Economists face urban dilemma
Clara Li in Beijing
China faces the dilemma of whether to build mega-cities - where the infrastructure is shared by millions of people who live in high-rise apartments - or follow the country's coastal regions, where the lines between rural and urban areas are hard to define.
Economists agree China must embark on urbanisation to cope with a growing population and declining arable land, but disagree on how to achieve it.
Andy Xie, chief economist with Morgan Stanley Dean Witter Asia, said mega-cities with populations of between 30 million to 50 million were the only way to soak up China's surplus labour. Beijing is now home to about 10 million people, while Shanghai, the largest metropolis in China, has about 14 million residents.
'China will have to take advantage of its scale and minimise the cost of creating each job. Global experience shows that the bigger the city, the lower the cost of creating each job,' Mr Xie said.
'China's ultimate challenge is to create 20 million jobs a year to absorb the entire surplus labour over two decades. This is what development is all about.'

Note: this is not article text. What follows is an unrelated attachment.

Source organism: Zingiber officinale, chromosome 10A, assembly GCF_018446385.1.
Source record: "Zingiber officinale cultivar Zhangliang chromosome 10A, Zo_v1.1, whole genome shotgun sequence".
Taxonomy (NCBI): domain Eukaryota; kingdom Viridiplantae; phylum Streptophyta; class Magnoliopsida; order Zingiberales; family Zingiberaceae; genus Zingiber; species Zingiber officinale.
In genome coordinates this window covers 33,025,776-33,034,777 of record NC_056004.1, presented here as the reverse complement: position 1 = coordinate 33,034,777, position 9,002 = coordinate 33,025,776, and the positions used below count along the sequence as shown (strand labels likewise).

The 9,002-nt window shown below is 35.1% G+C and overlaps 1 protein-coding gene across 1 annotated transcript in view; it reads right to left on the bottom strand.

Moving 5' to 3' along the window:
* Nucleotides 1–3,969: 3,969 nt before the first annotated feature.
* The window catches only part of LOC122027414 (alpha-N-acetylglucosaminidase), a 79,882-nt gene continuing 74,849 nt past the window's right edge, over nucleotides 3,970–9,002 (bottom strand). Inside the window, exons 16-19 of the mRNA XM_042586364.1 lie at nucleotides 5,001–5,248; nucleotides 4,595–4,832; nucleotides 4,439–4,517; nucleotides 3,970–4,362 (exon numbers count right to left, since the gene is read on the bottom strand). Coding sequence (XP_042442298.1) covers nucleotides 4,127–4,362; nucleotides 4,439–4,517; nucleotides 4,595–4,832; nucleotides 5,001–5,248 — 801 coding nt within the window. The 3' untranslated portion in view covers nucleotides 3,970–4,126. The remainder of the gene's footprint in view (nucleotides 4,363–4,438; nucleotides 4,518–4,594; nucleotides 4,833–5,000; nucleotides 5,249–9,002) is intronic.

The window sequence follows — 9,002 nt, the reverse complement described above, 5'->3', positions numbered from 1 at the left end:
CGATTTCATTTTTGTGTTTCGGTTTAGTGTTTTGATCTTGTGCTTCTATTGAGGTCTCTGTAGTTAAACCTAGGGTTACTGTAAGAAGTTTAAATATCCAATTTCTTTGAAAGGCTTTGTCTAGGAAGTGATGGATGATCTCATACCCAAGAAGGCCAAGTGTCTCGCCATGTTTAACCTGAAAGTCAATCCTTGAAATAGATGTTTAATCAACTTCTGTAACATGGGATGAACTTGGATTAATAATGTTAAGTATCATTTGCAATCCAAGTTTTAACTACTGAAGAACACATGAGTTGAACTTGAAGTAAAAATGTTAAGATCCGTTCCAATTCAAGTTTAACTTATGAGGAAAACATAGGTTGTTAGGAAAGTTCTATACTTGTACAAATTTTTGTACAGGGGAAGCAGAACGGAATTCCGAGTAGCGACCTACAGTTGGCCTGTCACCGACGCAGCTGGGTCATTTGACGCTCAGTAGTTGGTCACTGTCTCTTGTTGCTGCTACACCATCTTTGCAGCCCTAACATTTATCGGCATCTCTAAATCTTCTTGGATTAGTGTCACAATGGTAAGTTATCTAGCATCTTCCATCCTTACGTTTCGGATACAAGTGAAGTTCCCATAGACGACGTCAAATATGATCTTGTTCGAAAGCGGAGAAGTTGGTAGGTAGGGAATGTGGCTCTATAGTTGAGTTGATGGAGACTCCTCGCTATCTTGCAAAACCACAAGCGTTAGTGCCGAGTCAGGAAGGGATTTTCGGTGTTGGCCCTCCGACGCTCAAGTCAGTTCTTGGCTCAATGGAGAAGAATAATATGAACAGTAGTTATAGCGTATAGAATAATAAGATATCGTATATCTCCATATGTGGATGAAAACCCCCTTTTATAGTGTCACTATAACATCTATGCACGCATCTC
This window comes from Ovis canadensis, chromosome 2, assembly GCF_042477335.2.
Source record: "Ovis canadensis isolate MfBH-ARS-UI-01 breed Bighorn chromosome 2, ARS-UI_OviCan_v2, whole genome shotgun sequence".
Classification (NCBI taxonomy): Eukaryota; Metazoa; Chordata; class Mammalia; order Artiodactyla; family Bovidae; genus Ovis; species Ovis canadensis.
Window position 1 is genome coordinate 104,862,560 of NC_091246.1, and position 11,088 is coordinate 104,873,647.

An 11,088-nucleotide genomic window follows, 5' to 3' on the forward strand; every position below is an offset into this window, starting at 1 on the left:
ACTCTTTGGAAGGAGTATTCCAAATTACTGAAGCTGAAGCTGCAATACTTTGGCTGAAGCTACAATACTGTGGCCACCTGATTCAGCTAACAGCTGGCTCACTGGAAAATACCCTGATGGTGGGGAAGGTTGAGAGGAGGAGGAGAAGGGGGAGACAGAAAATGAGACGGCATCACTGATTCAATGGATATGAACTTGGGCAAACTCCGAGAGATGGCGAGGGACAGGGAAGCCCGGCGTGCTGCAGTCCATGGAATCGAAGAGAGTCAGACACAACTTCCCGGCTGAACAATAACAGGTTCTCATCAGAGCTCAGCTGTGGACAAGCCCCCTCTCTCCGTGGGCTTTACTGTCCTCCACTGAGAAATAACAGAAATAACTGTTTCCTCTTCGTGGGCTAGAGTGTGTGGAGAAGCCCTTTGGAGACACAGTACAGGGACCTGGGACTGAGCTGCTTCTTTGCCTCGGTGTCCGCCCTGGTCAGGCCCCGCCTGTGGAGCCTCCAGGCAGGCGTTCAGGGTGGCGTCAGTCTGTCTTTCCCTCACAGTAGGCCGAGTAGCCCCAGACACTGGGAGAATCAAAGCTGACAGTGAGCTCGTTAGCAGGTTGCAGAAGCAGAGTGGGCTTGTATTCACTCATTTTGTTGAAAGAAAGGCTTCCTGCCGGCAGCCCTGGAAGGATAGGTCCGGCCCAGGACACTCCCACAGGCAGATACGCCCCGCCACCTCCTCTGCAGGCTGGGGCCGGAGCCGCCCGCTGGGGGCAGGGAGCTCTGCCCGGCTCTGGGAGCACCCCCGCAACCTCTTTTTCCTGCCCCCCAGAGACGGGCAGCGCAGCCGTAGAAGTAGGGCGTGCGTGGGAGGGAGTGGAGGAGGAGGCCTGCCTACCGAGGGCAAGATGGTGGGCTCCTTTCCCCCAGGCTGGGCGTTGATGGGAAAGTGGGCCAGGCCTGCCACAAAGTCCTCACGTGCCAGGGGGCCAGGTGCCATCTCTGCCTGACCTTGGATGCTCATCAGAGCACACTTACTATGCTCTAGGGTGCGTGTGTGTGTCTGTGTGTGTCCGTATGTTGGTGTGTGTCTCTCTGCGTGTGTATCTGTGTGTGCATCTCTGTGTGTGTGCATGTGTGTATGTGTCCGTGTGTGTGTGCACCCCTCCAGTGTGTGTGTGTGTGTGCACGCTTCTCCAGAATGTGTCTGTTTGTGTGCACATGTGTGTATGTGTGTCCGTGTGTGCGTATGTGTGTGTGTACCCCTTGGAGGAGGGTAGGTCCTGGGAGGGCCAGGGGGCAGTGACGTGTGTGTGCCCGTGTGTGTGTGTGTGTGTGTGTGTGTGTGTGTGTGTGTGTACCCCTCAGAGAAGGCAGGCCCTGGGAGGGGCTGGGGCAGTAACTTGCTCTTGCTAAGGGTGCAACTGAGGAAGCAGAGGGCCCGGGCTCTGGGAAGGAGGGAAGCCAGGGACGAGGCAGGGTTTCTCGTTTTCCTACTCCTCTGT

China has four times as many people as the US, but only half the habitable land. Urbanisation will therefore have to be carried out on a huge scale.
'China should anchor its development in creating such mega-cities over the next two decades,' Mr Xie said.
But Professor Yuan Jiafang, urban planning professor with the China Economics and Trade University, said there were many problems associated with mega-cities, as seen in the urbanisation processes of many Western countries and in Chinese cities such as Beijing.
'Beijing's residents are forced to move out of the centre of the city to make way for the commercial centres and office buildings,' he said. 'The commuting times are getting longer, the traffic is always congested, despite the road-widening projects. This is not to mention the damage and serious threat to cultural relics in such cities rich with history.
'We must not repeat mistakes made by Western countries.'
Professor Yuan has been urging the Government to halt several projects aimed at revamping the capital.
Among them are the Pingan Avenue reconstruction and Guangan Avenue widening project, which have seen several historic sites destroyed.
Li Qingyun, professor at the Economics Institute of Beijing University and also a NPC delegate, is also not convinced by the mega-city proposal.
'I think the urbanisation process should be a natural process,' Professor Li said.
He predicted China's urbanisation drive would bear fruit in 30 to 50 years, when more provinces raised their living standards.